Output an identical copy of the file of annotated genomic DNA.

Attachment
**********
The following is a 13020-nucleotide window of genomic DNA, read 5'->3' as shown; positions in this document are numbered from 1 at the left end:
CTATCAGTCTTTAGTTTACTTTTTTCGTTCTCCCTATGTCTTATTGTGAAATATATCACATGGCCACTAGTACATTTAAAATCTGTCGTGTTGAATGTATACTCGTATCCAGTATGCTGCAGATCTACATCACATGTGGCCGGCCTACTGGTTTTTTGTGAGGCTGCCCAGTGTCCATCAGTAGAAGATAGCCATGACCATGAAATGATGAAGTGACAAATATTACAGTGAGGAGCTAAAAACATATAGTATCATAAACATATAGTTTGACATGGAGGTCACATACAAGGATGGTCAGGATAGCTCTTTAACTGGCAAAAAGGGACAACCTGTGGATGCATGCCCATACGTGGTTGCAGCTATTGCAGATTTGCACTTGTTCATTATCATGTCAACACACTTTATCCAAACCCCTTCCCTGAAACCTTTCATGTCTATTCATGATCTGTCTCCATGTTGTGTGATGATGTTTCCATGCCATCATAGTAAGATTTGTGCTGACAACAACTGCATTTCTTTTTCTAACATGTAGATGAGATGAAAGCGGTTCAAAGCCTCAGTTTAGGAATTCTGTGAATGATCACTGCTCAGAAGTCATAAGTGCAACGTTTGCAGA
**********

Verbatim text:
The following is a 13020-nucleotide window of genomic DNA, read 5'->3' as shown; positions in this document are numbered from 1 at the left end:
CTATCAGTCTTTAGTTTACTTTTTTCGTTCTCCCTATGTCTTATTGTGAAATATATCACATGGCCACTAGTACATTTAAAATCTGTCGTGTTGAATGTATACTCGTATCCAGTATGCTGCAGATCTACATCACATGTGGCCGGCCTACTGGTTTTTTGTGAGGCTGCCCAGTGTCCATCAGTAGAAGATAGCCATGACCATGAAATGATGAAGTGACAAATATTACAGTGAGGAGCTAAAAACATATAGTATCATAAACATATAGTTTGACATGGAGGTCACATACAAGGATGGTCAGGATAGCTCTTTAACTGGCAAAAAGGGACAACCTGTGGATGCATGCCCATACGTGGTTGCAGCTATTGCAGATTTGCACTTGTTCATTATCATGTCAACACACTTTATCCAAACCCCTTCCCTGAAACCTTTCATGTCTATTCATGATCTGTCTCCATGTTGTGTGATGATGTTTCCATGCCATCATAGTAAGATTTGTGCTGACAACAACTGCATTTCTTTTTCTAACATGTAGATGAGATGAAAGCGGTTCAAAGCCTCAGTTTAGGAATTCTGTGAATGATCACTGCTCAGAAGTCATAAGTGCAACGTTTGCAGA